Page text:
The cradle of mankind, why do most parts of Africa not dig wells to get water?

When the Creator created mankind, he may have forgotten to check the quality, so that when man came to this earth, he always had to eat and drink, otherwise he would be starved to death. Compared with animals such as camels and tortoises that can not eat for a long time, the living conditions of human beings are much pitiful.

Throughout history, humans have been fighting for resources from time to time, such as fighting for oil and fighting for scarce mineral resources. In order to eat and drink, people who are not satisfied with the status quo can always do all kinds of crazy things.

Now, in the 21st century, water shortage will become the most serious resource problem facing mankind. Water resources are the basis for human survival. On our planet, although 70% of them are covered by water, humans have very few freshwater resources. The global freshwater resources account for only close to the total amount of water. 3%, the total amount of fresh water that can be used by people only accounts for 0.34% of the total fresh water storage on the earth.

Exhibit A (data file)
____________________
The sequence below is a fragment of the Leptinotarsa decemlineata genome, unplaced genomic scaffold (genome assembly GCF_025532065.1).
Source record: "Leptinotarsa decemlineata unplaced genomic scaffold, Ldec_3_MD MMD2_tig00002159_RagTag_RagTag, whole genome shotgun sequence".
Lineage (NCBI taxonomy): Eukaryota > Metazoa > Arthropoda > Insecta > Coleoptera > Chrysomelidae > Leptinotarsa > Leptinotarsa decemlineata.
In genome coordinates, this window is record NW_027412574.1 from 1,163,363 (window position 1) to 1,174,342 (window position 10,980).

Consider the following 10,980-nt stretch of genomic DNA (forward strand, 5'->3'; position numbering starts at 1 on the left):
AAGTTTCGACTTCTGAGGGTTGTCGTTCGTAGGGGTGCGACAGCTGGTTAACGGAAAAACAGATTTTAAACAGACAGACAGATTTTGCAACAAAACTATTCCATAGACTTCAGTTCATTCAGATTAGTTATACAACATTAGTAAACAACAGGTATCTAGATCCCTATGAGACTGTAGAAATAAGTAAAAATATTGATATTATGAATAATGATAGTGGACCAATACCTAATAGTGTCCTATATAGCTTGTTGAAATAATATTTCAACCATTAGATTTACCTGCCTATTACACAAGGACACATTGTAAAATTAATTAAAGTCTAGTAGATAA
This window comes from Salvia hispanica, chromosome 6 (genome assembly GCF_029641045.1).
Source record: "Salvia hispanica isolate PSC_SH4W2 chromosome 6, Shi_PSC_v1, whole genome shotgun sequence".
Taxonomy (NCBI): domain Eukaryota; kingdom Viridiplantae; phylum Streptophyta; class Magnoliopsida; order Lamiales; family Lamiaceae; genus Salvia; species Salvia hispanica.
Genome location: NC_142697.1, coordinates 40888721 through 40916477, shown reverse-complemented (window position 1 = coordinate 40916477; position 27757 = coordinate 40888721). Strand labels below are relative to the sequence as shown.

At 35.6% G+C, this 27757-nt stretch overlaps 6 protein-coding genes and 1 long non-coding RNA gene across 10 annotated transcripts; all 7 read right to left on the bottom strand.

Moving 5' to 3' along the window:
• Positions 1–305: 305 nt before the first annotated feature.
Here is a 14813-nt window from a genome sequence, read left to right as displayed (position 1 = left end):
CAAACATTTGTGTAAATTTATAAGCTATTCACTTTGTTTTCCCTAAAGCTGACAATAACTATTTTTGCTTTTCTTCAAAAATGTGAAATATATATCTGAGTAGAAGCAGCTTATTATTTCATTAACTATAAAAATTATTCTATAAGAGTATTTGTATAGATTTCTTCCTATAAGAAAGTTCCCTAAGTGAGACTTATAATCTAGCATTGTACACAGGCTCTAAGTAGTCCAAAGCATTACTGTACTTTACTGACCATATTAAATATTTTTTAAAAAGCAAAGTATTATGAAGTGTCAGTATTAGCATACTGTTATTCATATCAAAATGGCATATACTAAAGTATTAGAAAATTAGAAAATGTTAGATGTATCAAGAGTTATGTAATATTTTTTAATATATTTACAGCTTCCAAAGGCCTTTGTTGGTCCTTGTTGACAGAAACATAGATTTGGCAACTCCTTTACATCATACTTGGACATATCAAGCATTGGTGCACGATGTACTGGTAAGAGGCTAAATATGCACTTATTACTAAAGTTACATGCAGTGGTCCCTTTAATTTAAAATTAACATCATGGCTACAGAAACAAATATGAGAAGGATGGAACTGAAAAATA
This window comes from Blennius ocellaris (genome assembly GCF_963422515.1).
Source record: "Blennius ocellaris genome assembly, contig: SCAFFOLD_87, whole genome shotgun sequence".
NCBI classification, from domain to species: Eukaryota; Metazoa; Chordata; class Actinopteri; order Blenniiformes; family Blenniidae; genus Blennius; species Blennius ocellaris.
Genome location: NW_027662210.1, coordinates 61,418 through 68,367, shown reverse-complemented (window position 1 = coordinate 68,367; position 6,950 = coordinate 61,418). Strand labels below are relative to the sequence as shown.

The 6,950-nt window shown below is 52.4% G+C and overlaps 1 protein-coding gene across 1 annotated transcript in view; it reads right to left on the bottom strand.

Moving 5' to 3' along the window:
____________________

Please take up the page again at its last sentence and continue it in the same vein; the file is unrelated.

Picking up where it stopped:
And the African region at the equator is a place with severe water shortage. Due to drought and water shortage and economic backwardness, the African continent has left the world’s impression of backwardness, hunger and poverty.

Speaking of it, this is indeed an ironic thing.

Nowadays, in the eyes of people all over the world, Africa is poor, “a place where lions are infested”, primitive and backward, and many people look down on this place. But this seemingly inconspicuous place is actually the region where civilization was first bred. The ancient African continent is said to be the cradle of all mankind.

As early as more than 3 million years ago, the African ancient apes here learned to walk upright. Since then, humans have appeared. Millions of years later, these Homo erectus migrated from East Africa in batches, dragged their families and their mouths, and then dispersed to other parts of Africa, and even entered Eurasia, the Americas and other parts of the world. Since then, humans All over the world.